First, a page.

This would have tremendous practical implications for website owners if proven to be interpreted that way by DPAs and Courts. This issue should be addressed and resolved in the ePrivacy Regulation, which could require users to express their general cookie preferences (such as reject third-party cookies, accept all cookies) at the browser level or on the website itself. With the ePrivacy Regulation still going through the legislative process and unlikely to pass for another year potentially, this would leave a relatively long period of time during which website owners would need opt-in consent from their users before they can store cookies on their device.

4. Explicit Consent

Explicit consent (as opposed to “regular consent”) is required in three cases:
– Processing of special categories of personal data
– Automated individual decision making having legal or similarly significant effects
– Transfer of personal data to third countries (if no adequacy decision or appropriate transfer mechanism available)

The WP29 explains that express consent need not necessarily to be in writing.

An organisation may also obtain explicit consent through a telephone conversation, provided that the information about the choice is fair, intelligible and clear, and it asks for a specific confirmation from the data subject (e.g. pressing a button or providing oral confirmation).

Example A: A data controller may also obtain explicit consent from a visitor to its website by offering an explicit consent screen that contains Yes and No check boxes, provided that the text clearly indicates the consent, for instance: “I, hereby, consent to the processing of my data,” and not for instance, “It is clear to me that my data will be processed.” It goes without saying that the conditions for informed consent as well as the other conditions for obtaining valid consent should be met.

5. Interaction Between Consent and Other Lawful Grounds in Article 6 GDPR

If a controller chooses to rely on consent for any part of the processing, they must be prepared to respect that choice and stop that part of the processing if an individual withdraws consent. The controller cannot swap from consent to other lawful bases. For example, it is not allowed to retrospectively utilise the legitimate interest basis in order to justify processing, where problems have been encountered with the validity of consent. Because of the requirement to disclose the lawful basis which the controller is relying upon at the time of collection of personal data, controllers must have decided in advance of collection what the applicable lawful basis is.

6. Children’s Consent and Parental Responsibility

The change from the original version is significant here. Originally, the guidelines stated that consent would expire when the child reaches the age of digital consent (16 if the national law does not indicate a younger age.) In the updated version, however, consent can now be confirmed, modified, and withdrawn by the child when the age of digital consent is reached. This means that if the child does not take any action, consent given by a holder of parental responsibility or authorised by a holder of parental responsibility for the processing of personal data given prior to the age of digital consent, will remain a valid ground for processing.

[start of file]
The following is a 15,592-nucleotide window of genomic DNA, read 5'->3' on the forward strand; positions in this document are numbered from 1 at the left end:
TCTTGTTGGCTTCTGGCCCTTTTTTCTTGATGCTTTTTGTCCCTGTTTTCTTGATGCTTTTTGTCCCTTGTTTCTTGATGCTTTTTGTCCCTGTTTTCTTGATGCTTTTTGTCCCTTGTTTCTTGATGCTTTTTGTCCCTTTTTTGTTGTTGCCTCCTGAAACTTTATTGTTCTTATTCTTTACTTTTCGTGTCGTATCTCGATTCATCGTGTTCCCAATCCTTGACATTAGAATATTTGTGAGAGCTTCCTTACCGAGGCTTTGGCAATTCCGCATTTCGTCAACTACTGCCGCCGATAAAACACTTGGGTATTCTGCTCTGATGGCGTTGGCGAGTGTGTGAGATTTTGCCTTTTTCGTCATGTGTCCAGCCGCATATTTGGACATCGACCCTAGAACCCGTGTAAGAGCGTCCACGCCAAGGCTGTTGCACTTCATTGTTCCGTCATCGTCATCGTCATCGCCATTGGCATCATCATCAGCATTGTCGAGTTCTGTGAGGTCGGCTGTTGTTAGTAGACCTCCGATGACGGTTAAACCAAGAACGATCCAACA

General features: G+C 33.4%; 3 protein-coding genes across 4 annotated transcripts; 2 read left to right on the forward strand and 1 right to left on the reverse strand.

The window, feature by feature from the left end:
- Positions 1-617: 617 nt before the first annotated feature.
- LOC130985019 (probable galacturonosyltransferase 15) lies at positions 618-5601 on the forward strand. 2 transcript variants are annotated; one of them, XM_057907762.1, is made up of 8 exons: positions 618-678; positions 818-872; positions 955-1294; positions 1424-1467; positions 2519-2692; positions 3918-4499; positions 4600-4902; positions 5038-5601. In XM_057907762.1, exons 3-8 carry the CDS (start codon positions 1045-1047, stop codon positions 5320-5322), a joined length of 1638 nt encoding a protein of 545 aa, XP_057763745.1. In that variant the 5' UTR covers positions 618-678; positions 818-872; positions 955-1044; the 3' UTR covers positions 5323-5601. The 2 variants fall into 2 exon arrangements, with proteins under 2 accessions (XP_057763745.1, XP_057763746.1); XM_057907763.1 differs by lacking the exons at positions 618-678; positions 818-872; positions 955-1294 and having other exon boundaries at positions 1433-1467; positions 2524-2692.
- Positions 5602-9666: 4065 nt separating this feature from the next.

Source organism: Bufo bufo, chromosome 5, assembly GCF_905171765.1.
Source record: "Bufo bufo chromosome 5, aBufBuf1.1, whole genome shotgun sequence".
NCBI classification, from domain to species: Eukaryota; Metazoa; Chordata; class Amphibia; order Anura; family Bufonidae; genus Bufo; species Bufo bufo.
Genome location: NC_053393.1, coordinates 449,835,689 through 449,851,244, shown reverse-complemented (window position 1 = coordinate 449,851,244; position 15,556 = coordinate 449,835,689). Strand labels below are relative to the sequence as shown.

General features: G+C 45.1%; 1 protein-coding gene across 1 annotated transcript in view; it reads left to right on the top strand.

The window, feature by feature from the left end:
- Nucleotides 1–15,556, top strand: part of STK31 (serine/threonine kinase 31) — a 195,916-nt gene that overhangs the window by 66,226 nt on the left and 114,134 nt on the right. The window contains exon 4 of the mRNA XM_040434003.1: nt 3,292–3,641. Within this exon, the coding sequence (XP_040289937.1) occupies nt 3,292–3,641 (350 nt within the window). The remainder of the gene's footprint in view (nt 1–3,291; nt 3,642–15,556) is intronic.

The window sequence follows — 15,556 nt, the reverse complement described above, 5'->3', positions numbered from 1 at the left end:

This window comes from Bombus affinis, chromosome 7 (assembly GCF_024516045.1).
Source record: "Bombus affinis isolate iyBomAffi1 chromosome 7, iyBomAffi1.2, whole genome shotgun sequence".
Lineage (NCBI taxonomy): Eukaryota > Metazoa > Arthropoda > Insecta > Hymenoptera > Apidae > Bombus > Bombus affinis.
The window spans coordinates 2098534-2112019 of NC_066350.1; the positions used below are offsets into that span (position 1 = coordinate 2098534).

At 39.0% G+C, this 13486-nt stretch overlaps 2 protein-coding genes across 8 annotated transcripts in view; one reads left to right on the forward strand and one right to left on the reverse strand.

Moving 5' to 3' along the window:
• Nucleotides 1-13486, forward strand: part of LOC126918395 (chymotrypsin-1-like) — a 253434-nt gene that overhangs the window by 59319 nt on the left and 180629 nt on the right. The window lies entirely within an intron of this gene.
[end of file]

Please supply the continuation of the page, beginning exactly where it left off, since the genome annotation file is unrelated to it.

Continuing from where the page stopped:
In practice, this means that if the child does not take any action, consent given by a holder of parental responsibility or authorised by a holder of parental responsibility for the processing of personal data given prior to the age of digital consent, will remain a valid ground for processing.

7. Pre-GDPR Consent

If a controller finds that the consent previously obtained under the old legislation will not meet the standard of GDPR consent, then controllers must undertake action to comply with these standards, for example by refreshing consent in a GDPR-compliant way. Under the GDPR, it is not possible to swap between one lawful basis and another. If a controller is unable to renew consent in a compliant way and is also unable – as a one-off situation – to make the transition to GDPR compliance by basing data processing on a different lawful basis while ensuring that continued processing is fair and accounted for, the processing activities must be stopped.

How OneTrust Helps

OneTrust has two solutions to help with the challenge of gathering and managing consent. First, OneTrust provides website owners with a mechanism for obtaining cookie consent from website visitors. Website victors can express their consent via the banner and the customisable visitor preferences center. Second, OneTrust offers Universal Consent & Preference Management which integrates with existing marketing and IT technologies to manage the entire consent lifecycle. Using the OneTrust SDK, REST API, or via bulk data feed import, consent is recorded and centrally stored within OneTrust.